Suzanne Rivecca

Suzanne Rivecca's first collection of short stories, "Death is Not an Option," is forthcoming from W.W. Norton in 2010. Stories from this collection have appeared in Best New American Voices 2008 and 2009 and have won the Pushcart Prize and fellowships from MacDowell Colony and Djerassi Resident Artists Program. A former Wallace Stegner fellow at Stanford, she is currently working on a novel about Walt Whitman. She alternates writing fiction with grant-writing at Homeless Youth Alliance, a human services agency for homeless youth in San Francisco.


Sean Hill

Sean Hill's debut poetry collection, Blood Ties & Brown Liquor, was published by the University of Georgia Press in 2008. Set in his hometown of Milledgeville, Georgia, from the mid-1800’s to the present, these poems engage notions of the African American community and family, interpretations of race relations, personal and societal history, and Southern identity. He is working on a new manuscript that focuses on his evolving definitions of “home” and “self” and “the world”—working with and writing from the initial culture shock and alienation he experienced in moving from the Deep South to northern Minnesota five years ago, as well as traveling in this country and abroad. He is currently a Stegner Fellow at Stanford University. More information can be found at his website:



Peter Kline

 Peter Kline was born in Pennsylvania and educated at Northwestern University and the University of Virginia.  Some of his recent work can be found in Poetry, Tin House, Crazyhorse, and Poet Lore.  He is currently a Wallace Stegner Fellow in Poetry Writing at Stanford, where he is finishing his first book of poems, House/Hold.


Jill McDonough


Jill McDonough's poems have appeared in The Threepenny Review, The New Republic, and Slate. The recipient of fellowships from the NEA, the Fine Arts Work Center, Stanford’s Stegner Program and the Cullman Center for Scholars and Writers, she has taught incarcerated college students through Boston University since 1999.  Her first book of poems is Habeas Corpus, from Salt Publishing.  Habeas Corpus, published in 2008, is fifty sonnets, each about an execution in American history.  Her research took her to university libraries and historical societies around the country, for primary sources about some of the 20,000 people who have been tried and executed here since 1608.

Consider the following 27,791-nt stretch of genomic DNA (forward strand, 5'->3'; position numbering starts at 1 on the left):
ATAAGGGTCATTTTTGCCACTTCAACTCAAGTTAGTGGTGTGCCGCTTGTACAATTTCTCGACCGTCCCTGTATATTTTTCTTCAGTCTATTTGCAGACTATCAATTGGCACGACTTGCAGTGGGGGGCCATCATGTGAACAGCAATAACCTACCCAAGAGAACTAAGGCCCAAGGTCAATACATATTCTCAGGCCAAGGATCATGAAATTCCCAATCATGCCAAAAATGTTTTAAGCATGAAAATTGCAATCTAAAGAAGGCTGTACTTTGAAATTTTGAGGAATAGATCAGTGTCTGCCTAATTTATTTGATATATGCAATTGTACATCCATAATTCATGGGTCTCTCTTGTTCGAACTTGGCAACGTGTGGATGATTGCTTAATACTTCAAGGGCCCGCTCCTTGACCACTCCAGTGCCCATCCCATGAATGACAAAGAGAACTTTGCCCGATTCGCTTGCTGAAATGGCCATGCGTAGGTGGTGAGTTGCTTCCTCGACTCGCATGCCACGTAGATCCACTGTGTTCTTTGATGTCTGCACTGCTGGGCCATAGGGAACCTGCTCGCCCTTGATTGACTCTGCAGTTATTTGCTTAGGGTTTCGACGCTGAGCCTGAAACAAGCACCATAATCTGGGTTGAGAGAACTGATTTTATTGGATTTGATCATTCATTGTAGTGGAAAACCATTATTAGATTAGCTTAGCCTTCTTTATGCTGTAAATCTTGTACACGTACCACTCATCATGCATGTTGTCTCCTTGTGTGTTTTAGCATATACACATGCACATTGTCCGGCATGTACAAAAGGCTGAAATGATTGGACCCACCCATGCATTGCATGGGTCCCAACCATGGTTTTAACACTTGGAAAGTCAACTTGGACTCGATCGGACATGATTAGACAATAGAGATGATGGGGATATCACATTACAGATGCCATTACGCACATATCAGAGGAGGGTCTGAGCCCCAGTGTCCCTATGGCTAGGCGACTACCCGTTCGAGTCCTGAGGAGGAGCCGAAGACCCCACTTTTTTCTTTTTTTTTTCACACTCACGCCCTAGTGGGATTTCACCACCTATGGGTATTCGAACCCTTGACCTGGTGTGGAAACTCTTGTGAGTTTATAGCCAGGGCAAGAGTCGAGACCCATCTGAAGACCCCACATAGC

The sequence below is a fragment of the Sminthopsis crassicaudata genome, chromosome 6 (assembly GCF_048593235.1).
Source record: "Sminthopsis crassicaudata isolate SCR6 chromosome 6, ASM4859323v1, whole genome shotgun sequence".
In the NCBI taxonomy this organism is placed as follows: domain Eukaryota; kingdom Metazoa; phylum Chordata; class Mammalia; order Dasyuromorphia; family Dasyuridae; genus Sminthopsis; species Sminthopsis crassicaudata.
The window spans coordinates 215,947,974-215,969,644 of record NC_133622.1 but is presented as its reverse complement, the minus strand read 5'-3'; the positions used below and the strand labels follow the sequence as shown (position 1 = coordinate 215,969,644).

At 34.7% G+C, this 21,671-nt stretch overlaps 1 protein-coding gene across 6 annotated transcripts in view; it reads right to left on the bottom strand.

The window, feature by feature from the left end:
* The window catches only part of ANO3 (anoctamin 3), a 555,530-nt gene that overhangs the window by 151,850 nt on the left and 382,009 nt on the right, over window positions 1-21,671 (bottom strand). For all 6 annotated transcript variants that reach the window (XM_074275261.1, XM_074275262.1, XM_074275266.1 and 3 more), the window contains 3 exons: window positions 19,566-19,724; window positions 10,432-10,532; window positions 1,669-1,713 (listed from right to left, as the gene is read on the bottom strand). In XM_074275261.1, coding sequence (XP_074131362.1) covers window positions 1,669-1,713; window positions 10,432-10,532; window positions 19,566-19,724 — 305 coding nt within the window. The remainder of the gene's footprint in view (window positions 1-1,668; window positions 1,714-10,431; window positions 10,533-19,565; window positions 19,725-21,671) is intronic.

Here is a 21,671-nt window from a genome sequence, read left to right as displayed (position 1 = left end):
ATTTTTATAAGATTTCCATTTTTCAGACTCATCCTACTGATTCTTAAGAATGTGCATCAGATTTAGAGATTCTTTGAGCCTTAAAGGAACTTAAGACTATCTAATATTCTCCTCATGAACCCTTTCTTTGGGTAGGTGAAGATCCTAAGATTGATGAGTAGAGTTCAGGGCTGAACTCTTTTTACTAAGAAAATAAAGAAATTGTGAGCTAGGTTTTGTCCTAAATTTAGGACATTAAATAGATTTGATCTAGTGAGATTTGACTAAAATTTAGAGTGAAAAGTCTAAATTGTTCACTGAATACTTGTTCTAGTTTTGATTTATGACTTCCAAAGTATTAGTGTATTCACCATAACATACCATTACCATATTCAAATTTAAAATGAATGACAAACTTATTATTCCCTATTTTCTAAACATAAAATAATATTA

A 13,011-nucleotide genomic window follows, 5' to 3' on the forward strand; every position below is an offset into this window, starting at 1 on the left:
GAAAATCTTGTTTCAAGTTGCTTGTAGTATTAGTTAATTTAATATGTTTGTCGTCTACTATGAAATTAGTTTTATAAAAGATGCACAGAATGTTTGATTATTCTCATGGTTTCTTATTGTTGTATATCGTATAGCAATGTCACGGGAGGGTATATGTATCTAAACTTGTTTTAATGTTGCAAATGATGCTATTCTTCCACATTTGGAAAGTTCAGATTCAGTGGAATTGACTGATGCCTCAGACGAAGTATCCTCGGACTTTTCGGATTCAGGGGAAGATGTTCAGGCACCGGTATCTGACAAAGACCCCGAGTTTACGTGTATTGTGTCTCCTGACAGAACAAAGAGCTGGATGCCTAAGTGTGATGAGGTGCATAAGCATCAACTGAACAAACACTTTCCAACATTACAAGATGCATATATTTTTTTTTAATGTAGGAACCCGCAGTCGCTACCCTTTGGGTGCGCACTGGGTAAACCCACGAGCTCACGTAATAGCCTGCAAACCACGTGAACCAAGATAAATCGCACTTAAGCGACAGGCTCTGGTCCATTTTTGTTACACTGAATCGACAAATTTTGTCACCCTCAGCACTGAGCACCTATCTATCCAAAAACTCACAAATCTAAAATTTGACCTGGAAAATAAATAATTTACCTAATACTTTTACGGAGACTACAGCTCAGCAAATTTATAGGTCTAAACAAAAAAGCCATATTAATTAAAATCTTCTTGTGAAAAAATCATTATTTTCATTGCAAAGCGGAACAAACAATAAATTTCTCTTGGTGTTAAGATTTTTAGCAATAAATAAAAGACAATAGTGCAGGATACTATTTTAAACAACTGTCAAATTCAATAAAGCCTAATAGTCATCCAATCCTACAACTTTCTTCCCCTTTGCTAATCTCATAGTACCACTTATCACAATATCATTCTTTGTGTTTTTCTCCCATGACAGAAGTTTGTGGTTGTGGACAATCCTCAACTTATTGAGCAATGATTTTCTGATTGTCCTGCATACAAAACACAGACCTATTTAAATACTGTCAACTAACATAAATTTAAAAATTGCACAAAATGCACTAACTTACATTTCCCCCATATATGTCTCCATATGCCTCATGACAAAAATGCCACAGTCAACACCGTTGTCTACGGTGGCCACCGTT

Eric Puchner


Eric Puchner is the author of the story collection Music Through the Floor, which was a finalist for the New York Public Library Young Lions Fiction Award.  His short stories have appeared in Zoetrope: All Story, Chicago Tribune, The Sun, The Missouri Review, and Best New American Voices. He has received a Pushcart Prize, a Wallace Stegner Fellowship, and a National Endowment for the Arts grant.  Scribner will publish his first novel, Model Home, in 2010.  He lives in San Francisco with his wife, novelist Katharine Noel, and their daughter.

Interview by Lee Konstantinou


Andrew Altschul

Andrew Foster Altshul is a Jones Lecturer and former Wallace Stegner Fellow at Stanford University. His short fiction and essays have appeared in Esquire, McSweeney's, Fence, Swink, One Story, and other journals, and in anthologies including The O. Henry Prize Stories and Best New American Voices. His political commentary appears frequently on The Huffington Post. Since 2002, he has lived in San Francisco.

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